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Persistence of an occlusion-negative recombinant nucleopolyhedrovirus in Trichoplusia ni indicates high multiplicity of cellular infection

Bull, J.C., Godfray, H.C.J., O'Reilly, D.R.
Applied and environmental microbiology 2001 v.67 no.11 pp. 5204-5209
viral insecticides, recombinant DNA, Trichoplusia ni, Baculoviridae, Autographa californica, pathogenicity, viral proteins, mutants, virus replication, larvae, strains, viral morphology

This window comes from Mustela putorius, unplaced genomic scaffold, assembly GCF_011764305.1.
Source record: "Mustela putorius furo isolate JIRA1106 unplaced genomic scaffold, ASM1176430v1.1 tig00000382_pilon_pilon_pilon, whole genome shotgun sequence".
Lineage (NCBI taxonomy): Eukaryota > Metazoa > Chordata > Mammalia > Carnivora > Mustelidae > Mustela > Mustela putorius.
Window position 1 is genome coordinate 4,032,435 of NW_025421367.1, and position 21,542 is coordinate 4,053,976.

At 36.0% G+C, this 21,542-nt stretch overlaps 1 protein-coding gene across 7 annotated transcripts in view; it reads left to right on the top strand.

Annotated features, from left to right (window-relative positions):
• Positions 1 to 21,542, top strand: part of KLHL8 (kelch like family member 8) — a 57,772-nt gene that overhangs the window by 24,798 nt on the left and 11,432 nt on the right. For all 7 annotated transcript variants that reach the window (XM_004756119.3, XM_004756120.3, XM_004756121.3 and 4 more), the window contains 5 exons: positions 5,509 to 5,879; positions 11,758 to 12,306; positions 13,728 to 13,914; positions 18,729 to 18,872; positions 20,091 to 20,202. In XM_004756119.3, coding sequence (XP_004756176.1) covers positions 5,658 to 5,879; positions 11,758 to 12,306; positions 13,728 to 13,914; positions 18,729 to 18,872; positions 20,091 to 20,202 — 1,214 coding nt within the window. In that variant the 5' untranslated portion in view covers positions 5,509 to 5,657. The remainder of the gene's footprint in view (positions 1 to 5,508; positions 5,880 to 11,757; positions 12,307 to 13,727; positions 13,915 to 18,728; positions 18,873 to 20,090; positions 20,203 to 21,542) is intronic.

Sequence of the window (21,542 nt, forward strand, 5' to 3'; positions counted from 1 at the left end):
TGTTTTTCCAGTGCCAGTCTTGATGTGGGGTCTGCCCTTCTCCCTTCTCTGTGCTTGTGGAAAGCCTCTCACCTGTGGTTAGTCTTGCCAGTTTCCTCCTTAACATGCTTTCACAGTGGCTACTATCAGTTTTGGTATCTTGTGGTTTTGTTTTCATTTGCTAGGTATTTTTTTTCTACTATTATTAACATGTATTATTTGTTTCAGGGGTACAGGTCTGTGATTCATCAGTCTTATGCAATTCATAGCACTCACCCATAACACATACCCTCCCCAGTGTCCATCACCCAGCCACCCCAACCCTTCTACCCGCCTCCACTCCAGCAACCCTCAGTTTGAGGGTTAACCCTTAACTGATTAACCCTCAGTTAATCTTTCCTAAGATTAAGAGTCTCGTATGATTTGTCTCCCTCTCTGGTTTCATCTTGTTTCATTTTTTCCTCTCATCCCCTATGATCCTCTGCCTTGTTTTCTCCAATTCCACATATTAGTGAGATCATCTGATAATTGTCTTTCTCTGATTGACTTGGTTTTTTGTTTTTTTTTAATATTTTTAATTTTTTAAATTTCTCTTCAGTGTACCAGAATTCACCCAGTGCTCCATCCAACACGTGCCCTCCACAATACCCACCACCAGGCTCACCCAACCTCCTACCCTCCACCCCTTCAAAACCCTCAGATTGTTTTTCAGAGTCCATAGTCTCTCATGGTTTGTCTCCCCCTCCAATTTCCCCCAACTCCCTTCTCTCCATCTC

We use data from the serial passage of co-occluded recombinant Autographa californica nuclear polyhedrosis virus (AcMNPV) to estimate the viral multiplicity of infection of cells within infected insects. Co-occlusion, the incorporation of wild-type and mutant virus genomes in the same occlusion body, has been proposed as a strategy to deliver genetically modified viruses as insecticides in a way that contains their spread in the environment. It may also serve as a means whereby naturally occurring mutant forms of NPVs can be maintained in a stable polymorphism. Here, a recombinant strain of AcMNPV was constructed with a deletion of its polyhedrin gene, rendering it incapable of producing occlusion bodies (i.e., occlusion negative). This was co-occluded with wild-type AcMNPV and used to infect fifth-instar Trichoplusia ni larvae. The fate of both genotypes was monitored over several rounds of insect infection. Levels of the occlusion-negative virus genome declined slowly over successive rounds of infection. We applied these data to a model of NPV population genetics to derive an estimate of 4.3 +/- 0.3 viral genomes per occlusion body-producing cell.